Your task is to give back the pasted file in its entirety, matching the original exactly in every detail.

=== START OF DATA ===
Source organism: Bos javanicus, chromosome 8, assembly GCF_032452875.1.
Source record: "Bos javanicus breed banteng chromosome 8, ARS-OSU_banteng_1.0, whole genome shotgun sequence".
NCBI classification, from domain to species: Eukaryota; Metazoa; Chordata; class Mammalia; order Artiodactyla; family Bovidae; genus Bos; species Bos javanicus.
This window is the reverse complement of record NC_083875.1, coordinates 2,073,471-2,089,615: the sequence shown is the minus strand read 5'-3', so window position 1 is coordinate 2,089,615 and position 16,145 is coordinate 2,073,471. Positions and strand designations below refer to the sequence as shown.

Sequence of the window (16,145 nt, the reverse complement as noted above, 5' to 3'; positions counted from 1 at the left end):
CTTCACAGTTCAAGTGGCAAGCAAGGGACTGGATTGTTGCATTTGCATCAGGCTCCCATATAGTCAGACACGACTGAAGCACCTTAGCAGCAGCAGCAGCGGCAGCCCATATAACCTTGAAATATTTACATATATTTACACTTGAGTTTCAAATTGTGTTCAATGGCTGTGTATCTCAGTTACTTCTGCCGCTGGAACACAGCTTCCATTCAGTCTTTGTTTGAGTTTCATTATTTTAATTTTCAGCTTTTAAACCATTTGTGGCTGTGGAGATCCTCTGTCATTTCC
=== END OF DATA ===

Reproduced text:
Source organism: Bos javanicus, chromosome 8, assembly GCF_032452875.1.
Source record: "Bos javanicus breed banteng chromosome 8, ARS-OSU_banteng_1.0, whole genome shotgun sequence".
NCBI classification, from domain to species: Eukaryota; Metazoa; Chordata; class Mammalia; order Artiodactyla; family Bovidae; genus Bos; species Bos javanicus.
This window is the reverse complement of record NC_083875.1, coordinates 2,073,471-2,089,615: the sequence shown is the minus strand read 5'-3', so window position 1 is coordinate 2,089,615 and position 16,145 is coordinate 2,073,471. Positions and strand designations below refer to the sequence as shown.

Sequence of the window (16,145 nt, the reverse complement as noted above, 5' to 3'; positions counted from 1 at the left end):
CTTCACAGTTCAAGTGGCAAGCAAGGGACTGGATTGTTGCATTTGCATCAGGCTCCCATATAGTCAGACACGACTGAAGCACCTTAGCAGCAGCAGCAGCGGCAGCCCATATAACCTTGAAATATTTACATATATTTACACTTGAGTTTCAAATTGTGTTCAATGGCTGTGTATCTCAGTTACTTCTGCCGCTGGAACACAGCTTCCATTCAGTCTTTGTTTGAGTTTCATTATTTTAATTTTCAGCTTTTAAACCATTTGTGGCTGTGGAGATCCTCTGTCATTTCC